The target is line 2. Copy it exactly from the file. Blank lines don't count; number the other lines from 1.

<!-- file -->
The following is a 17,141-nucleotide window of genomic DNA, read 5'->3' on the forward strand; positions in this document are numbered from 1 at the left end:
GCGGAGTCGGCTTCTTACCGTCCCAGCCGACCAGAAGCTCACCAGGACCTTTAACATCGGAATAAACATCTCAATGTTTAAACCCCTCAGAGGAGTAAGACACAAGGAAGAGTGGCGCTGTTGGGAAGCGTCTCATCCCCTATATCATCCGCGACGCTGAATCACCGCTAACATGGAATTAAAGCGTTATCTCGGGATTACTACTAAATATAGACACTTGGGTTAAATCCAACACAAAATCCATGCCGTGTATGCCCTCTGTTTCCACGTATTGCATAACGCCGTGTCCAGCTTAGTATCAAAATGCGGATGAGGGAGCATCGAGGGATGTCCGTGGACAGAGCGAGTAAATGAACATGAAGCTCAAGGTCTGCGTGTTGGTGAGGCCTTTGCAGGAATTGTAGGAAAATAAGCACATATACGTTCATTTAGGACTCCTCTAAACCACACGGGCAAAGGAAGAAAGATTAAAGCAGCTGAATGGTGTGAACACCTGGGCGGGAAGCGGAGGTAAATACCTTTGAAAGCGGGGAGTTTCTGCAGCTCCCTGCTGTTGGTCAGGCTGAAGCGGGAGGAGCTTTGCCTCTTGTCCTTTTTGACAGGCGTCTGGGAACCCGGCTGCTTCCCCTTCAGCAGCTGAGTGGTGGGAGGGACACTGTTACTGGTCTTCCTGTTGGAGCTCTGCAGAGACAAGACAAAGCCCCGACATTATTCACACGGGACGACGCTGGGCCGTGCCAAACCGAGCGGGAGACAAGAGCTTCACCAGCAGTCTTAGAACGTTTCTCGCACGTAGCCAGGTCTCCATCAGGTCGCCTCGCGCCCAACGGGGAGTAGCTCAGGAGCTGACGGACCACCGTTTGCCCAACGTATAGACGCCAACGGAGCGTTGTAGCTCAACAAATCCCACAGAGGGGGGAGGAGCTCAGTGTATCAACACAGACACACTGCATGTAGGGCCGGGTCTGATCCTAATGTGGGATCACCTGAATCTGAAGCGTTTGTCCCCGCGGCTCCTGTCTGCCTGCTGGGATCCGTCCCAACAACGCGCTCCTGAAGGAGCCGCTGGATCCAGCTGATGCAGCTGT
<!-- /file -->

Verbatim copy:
GCGGAGTCGGCTTCTTACCGTCCCAGCCGACCAGAAGCTCACCAGGACCTTTAACATCGGAATAAACATCTCAATGTTTAAACCCCTCAGAGGAGTAAGACACAAGGAAGAGTGGCGCTGTTGGGAAGCGTCTCATCCCCTATATCATCCGCGACGCTGAATCACCGCTAACATGGAATTAAAGCGTTATCTCGGGATTACTACTAAATATAGACACTTGGGTTAAATCCAACACAAAATCCATGCCGTGTATGCCCTCTGTTTCCACGTATTGCATAACGCCGTGTCCAGCTTAGTATCAAAATGCGGATGAGGGAGCATCGAGGGATGTCCGTGGACAGAGCGAGTAAATGAACATGAAGCTCAAGGTCTGCGTGTTGGTGAGGCCTTTGCAGGAATTGTAGGAAAATAAGCACATATACGTTCATTTAGGACTCCTCTAAACCACACGGGCAAAGGAAGAAAGATTAAAGCAGCTGAATGGTGTGAACACCTGGGCGGGAAGCGGAGGTAAATACCTTTGAAAGCGGGGAGTTTCTGCAGCTCCCTGCTGTTGGTCAGGCTGAAGCGGGAGGAGCTTTGCCTCTTGTCCTTTTTGACAGGCGTCTGGGAACCCGGCTGCTTCCCCTTCAGCAGCTGAGTGGTGGGAGGGACACTGTTACTGGTCTTCCTGTTGGAGCTCTGCAGAGACAAGACAAAGCCCCGACATTATTCACACGGGACGACGCTGGGCCGTGCCAAACCGAGCGGGAGACAAGAGCTTCACCAGCAGTCTTAGAACGTTTCTCGCACGTAGCCAGGTCTCCATCAGGTCGCCTCGCGCCCAACGGGGAGTAGCTCAGGAGCTGACGGACCACCGTTTGCCCAACGTATAGACGCCAACGGAGCGTTGTAGCTCAACAAATCCCACAGAGGGGGGAGGAGCTCAGTGTATCAACACAGACACACTGCATGTAGGGCCGGGTCTGATCCTAATGTGGGATCACCTGAATCTGAAGCGTTTGTCCCCGCGGCTCCTGTCTGCCTGCTGGGATCCGTCCCAACAACGCGCTCCTGAAGGAGCCGCTGGATCCAGCTGATGCAGCTGT